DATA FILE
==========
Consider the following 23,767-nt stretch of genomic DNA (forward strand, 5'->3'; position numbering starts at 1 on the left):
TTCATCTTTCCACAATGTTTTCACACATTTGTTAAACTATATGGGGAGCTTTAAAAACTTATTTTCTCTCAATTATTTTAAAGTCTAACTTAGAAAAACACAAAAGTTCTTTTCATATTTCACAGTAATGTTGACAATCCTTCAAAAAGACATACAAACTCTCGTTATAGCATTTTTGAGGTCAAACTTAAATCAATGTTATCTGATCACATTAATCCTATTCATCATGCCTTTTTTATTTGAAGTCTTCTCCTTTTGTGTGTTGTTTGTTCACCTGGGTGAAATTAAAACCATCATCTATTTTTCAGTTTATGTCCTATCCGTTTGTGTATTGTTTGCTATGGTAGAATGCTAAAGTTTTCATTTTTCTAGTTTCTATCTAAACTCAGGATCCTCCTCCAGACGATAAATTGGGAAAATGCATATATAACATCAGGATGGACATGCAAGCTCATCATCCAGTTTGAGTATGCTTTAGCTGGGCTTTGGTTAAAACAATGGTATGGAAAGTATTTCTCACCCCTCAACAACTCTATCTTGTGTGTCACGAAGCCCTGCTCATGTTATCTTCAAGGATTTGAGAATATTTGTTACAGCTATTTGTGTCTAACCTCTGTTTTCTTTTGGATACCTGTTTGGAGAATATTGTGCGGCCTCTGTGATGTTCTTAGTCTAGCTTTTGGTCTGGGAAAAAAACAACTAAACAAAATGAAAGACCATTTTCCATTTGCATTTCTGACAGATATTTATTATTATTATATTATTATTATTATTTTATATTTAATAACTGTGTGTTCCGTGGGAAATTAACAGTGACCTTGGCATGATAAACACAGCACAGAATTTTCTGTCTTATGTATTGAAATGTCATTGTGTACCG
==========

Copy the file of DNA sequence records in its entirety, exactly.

Consider the following 23,767-nt stretch of genomic DNA (forward strand, 5'->3'; position numbering starts at 1 on the left):
TTCATCTTTCCACAATGTTTTCACACATTTGTTAAACTATATGGGGAGCTTTAAAAACTTATTTTCTCTCAATTATTTTAAAGTCTAACTTAGAAAAACACAAAAGTTCTTTTCATATTTCACAGTAATGTTGACAATCCTTCAAAAAGACATACAAACTCTCGTTATAGCATTTTTGAGGTCAAACTTAAATCAATGTTATCTGATCACATTAATCCTATTCATCATGCCTTTTTTATTTGAAGTCTTCTCCTTTTGTGTGTTGTTTGTTCACCTGGGTGAAATTAAAACCATCATCTATTTTTCAGTTTATGTCCTATCCGTTTGTGTATTGTTTGCTATGGTAGAATGCTAAAGTTTTCATTTTTCTAGTTTCTATCTAAACTCAGGATCCTCCTCCAGACGATAAATTGGGAAAATGCATATATAACATCAGGATGGACATGCAAGCTCATCATCCAGTTTGAGTATGCTTTAGCTGGGCTTTGGTTAAAACAATGGTATGGAAAGTATTTCTCACCCCTCAACAACTCTATCTTGTGTGTCACGAAGCCCTGCTCATGTTATCTTCAAGGATTTGAGAATATTTGTTACAGCTATTTGTGTCTAACCTCTGTTTTCTTTTGGATACCTGTTTGGAGAATATTGTGCGGCCTCTGTGATGTTCTTAGTCTAGCTTTTGGTCTGGGAAAAAAACAACTAAACAAAATGAAAGACCATTTTCCATTTGCATTTCTGACAGATATTTATTATTATTATATTATTATTATTATTTTATATTTAATAACTGTGTGTTCCGTGGGAAATTAACAGTGACCTTGGCATGATAAACACAGCACAGAATTTTCTGTCTTATGTATTGAAATGTCATTGTGTACCG